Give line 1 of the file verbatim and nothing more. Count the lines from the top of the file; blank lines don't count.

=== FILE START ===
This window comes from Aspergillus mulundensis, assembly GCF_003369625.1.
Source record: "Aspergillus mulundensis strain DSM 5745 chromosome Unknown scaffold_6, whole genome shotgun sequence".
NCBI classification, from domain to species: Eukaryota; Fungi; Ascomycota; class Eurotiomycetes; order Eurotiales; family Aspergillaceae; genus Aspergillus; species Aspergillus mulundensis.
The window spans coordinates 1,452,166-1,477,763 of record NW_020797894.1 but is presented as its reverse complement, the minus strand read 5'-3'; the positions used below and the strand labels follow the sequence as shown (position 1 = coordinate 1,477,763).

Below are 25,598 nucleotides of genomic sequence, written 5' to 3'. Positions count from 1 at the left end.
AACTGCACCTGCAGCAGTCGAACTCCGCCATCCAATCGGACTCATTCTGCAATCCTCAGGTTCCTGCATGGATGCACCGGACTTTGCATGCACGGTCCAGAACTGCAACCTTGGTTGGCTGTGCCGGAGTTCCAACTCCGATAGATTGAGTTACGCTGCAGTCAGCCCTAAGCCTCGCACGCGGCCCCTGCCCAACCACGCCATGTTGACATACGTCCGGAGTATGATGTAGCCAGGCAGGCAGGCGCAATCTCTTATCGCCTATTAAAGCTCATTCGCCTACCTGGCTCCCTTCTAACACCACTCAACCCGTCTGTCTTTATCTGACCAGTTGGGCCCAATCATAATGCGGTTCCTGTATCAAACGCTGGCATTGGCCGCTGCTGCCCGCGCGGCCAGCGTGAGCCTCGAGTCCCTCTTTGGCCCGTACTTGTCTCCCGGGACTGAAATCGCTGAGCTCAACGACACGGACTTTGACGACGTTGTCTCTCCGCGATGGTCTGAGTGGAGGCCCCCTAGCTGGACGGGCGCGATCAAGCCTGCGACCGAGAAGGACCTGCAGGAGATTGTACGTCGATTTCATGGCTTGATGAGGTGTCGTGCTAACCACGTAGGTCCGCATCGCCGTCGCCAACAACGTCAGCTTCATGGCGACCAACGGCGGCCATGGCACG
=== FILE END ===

This window comes from Aspergillus mulundensis, assembly GCF_003369625.1.